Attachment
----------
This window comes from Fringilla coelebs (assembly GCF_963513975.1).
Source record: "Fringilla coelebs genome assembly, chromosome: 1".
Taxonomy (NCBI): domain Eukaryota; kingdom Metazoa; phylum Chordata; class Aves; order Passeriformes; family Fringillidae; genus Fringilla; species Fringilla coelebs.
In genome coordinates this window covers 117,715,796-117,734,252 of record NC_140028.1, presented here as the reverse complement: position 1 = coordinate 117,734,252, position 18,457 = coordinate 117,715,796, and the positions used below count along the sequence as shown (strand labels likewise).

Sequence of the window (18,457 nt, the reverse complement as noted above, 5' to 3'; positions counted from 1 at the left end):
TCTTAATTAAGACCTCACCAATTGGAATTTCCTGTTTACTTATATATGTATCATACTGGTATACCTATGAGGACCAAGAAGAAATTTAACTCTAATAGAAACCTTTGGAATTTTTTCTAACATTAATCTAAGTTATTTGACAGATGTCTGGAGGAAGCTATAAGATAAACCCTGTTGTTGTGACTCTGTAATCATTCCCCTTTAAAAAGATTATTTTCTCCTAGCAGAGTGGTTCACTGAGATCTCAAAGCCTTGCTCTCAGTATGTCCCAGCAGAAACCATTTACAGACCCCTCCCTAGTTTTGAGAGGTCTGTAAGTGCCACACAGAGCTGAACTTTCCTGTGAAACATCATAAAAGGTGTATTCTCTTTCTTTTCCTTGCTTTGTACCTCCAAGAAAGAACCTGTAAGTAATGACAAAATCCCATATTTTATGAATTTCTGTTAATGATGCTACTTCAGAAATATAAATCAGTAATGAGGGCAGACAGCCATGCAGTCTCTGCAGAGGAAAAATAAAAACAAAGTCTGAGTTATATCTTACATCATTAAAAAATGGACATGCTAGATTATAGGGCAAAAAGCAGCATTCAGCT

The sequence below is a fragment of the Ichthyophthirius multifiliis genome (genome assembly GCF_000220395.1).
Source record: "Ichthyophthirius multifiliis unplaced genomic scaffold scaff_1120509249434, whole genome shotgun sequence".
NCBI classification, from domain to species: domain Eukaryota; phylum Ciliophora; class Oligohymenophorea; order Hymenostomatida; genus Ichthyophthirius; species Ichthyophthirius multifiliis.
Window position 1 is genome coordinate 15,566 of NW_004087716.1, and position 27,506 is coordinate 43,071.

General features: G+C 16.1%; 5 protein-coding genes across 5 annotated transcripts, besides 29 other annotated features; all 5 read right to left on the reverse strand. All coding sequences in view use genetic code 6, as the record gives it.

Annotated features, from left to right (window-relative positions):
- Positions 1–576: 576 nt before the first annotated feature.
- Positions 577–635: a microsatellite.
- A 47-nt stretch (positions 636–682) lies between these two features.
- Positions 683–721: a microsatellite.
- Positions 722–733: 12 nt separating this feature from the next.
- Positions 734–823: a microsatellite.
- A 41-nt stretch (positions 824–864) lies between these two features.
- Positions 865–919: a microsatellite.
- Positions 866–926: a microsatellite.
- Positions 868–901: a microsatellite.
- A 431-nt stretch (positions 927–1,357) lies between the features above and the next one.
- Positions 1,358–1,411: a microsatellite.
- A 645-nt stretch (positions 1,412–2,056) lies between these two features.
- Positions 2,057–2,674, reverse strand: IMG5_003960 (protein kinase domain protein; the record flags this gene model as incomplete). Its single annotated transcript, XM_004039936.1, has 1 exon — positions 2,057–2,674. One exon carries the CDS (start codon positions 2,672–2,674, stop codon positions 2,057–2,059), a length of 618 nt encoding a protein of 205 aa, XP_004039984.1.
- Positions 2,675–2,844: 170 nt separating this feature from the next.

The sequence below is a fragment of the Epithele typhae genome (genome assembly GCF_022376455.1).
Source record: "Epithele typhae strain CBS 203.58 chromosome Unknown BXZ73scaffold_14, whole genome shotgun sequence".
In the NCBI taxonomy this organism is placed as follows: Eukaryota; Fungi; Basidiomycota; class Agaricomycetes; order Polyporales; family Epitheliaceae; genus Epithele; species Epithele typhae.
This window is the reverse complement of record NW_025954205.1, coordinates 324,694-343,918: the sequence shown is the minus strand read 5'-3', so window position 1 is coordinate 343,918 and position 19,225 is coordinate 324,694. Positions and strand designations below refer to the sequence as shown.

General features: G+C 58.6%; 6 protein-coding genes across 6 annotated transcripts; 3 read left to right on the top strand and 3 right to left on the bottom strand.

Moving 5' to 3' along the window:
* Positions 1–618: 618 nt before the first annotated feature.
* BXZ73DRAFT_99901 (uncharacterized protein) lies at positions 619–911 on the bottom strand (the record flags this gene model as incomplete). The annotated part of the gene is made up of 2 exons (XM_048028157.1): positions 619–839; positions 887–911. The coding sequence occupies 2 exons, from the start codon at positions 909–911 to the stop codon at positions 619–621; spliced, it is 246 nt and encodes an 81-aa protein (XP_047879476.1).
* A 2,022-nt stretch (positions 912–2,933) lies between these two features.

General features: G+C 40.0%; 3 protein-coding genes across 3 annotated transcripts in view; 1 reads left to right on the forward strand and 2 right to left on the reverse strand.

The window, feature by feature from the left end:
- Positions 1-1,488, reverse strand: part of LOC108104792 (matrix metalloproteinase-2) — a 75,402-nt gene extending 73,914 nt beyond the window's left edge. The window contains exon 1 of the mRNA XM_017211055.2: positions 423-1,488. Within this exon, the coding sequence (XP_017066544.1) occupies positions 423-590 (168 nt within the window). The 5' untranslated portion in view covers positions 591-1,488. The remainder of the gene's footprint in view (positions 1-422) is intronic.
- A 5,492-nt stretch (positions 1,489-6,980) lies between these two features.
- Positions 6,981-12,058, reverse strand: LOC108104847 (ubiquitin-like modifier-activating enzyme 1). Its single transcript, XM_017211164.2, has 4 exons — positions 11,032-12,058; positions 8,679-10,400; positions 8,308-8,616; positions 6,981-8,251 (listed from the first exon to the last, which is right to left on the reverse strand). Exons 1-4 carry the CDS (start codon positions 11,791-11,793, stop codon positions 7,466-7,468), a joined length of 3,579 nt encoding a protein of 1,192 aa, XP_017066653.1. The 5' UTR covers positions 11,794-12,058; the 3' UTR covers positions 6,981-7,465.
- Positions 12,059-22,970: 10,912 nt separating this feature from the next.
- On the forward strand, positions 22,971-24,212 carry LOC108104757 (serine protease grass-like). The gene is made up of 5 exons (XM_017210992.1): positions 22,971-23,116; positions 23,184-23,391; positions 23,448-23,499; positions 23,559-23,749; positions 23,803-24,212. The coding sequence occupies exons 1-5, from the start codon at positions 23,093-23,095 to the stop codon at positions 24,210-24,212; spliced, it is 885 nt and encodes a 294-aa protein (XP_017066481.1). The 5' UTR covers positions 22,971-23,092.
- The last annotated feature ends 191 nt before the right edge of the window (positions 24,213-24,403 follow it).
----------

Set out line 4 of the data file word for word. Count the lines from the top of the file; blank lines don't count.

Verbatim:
In genome coordinates this window covers 117,715,796-117,734,252 of record NC_140028.1, presented here as the reverse complement: position 1 = coordinate 117,734,252, position 18,457 = coordinate 117,715,796, and the positions used below count along the sequence as shown (strand labels likewise).